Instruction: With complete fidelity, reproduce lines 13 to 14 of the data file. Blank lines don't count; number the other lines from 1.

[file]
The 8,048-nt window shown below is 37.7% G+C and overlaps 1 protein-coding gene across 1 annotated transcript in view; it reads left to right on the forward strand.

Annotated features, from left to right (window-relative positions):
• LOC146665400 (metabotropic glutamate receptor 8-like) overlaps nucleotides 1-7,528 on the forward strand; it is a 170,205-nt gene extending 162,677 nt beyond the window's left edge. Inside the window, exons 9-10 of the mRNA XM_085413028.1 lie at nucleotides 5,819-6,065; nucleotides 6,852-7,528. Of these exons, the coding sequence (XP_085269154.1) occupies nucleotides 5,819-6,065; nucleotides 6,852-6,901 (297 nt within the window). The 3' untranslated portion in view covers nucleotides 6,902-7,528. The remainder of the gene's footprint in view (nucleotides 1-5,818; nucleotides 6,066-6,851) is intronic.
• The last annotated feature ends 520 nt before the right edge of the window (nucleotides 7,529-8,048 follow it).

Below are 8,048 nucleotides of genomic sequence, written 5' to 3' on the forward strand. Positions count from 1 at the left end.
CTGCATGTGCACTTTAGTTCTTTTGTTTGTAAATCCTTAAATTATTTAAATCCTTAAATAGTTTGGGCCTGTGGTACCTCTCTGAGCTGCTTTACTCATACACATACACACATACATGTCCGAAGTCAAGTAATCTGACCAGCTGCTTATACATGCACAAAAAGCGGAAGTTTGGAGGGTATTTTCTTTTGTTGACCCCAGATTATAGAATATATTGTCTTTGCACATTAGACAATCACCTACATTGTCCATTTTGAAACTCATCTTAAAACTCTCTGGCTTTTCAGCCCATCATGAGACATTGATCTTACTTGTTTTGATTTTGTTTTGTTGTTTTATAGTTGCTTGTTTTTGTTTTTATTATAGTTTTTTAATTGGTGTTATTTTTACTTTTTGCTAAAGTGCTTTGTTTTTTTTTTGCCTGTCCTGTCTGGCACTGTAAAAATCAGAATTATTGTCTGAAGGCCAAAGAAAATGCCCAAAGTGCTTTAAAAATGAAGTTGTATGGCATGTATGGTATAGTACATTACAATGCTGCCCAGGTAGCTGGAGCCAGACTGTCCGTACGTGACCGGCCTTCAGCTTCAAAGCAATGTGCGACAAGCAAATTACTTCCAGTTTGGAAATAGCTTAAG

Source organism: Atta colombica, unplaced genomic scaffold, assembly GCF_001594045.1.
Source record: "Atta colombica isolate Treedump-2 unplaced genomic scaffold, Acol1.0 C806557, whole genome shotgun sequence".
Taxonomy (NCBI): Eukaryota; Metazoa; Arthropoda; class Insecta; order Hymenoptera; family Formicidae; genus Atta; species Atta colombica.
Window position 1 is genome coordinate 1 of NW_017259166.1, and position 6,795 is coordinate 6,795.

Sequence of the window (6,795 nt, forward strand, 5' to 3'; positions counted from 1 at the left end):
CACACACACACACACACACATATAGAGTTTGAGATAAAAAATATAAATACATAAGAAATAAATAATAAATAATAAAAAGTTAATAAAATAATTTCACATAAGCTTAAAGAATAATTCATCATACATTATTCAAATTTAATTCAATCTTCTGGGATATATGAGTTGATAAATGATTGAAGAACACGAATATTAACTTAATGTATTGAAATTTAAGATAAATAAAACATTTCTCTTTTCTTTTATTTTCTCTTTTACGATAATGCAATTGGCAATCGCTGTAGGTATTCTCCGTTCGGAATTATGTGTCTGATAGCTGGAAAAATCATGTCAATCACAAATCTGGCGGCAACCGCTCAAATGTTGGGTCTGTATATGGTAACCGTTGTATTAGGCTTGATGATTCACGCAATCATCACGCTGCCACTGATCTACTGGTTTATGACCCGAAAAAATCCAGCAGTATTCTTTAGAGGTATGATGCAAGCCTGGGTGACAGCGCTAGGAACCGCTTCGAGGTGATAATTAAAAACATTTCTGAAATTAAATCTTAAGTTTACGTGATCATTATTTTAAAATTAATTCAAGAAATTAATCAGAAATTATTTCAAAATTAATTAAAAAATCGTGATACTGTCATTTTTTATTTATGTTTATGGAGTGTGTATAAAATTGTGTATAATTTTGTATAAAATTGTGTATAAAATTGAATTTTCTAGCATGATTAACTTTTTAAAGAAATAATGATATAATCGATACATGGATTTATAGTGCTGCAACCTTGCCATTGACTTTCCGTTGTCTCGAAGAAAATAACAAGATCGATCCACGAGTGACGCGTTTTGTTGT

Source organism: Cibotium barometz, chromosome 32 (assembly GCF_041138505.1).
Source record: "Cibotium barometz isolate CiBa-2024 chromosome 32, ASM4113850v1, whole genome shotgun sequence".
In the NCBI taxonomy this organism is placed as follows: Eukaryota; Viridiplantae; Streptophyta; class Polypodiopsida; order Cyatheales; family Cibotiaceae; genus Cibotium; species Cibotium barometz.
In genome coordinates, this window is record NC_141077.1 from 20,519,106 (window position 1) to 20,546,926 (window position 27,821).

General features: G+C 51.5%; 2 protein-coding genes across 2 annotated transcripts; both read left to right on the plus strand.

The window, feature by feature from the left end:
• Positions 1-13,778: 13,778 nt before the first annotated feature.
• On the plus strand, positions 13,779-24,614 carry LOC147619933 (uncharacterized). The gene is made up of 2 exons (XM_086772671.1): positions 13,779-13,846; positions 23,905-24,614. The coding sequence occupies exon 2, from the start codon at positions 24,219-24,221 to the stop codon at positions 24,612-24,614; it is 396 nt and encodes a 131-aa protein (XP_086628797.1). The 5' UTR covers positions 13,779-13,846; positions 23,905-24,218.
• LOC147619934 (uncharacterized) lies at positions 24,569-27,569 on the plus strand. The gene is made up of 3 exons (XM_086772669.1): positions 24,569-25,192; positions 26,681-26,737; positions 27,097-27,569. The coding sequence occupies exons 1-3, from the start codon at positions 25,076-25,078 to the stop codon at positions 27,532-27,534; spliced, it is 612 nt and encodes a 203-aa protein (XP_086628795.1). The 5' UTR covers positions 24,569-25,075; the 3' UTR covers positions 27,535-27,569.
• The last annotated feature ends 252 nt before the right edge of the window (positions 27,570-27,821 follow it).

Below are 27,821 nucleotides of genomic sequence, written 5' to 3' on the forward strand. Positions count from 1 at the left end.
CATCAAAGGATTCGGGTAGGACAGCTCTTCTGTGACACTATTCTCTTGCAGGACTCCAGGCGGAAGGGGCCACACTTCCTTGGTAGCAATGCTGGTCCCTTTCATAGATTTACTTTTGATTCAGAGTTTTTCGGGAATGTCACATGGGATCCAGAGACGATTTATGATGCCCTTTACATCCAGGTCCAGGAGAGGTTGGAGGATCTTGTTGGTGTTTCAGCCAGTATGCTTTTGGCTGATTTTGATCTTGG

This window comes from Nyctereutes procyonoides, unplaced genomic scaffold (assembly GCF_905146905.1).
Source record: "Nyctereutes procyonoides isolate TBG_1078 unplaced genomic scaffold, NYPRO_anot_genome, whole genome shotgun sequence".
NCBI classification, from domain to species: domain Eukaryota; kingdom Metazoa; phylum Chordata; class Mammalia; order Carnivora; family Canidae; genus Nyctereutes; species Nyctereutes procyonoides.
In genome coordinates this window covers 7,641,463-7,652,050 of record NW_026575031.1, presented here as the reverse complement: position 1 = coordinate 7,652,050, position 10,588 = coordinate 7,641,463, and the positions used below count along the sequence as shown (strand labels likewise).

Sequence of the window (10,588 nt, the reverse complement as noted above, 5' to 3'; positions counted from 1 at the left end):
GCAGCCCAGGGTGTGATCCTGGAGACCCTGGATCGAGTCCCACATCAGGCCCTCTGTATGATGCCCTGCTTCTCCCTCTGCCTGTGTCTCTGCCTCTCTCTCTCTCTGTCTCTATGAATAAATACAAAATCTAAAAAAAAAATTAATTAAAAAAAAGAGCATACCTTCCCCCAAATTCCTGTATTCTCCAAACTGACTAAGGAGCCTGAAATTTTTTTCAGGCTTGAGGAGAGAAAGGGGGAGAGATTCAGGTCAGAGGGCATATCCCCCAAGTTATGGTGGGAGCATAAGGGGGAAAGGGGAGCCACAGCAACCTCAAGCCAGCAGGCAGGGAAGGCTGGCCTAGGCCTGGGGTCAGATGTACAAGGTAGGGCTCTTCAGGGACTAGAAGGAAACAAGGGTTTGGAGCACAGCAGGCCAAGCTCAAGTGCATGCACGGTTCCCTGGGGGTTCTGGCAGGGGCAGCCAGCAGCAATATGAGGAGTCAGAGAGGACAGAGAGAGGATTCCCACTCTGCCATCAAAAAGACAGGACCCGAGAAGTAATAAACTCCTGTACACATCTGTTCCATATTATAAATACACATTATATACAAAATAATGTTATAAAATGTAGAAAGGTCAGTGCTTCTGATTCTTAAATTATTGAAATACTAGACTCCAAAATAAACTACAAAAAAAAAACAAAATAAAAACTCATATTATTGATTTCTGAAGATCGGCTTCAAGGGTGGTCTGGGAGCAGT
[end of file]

Source organism: Cibotium barometz, chromosome 32 (assembly GCF_041138505.1).
Source record: "Cibotium barometz isolate CiBa-2024 chromosome 32, ASM4113850v1, whole genome shotgun sequence".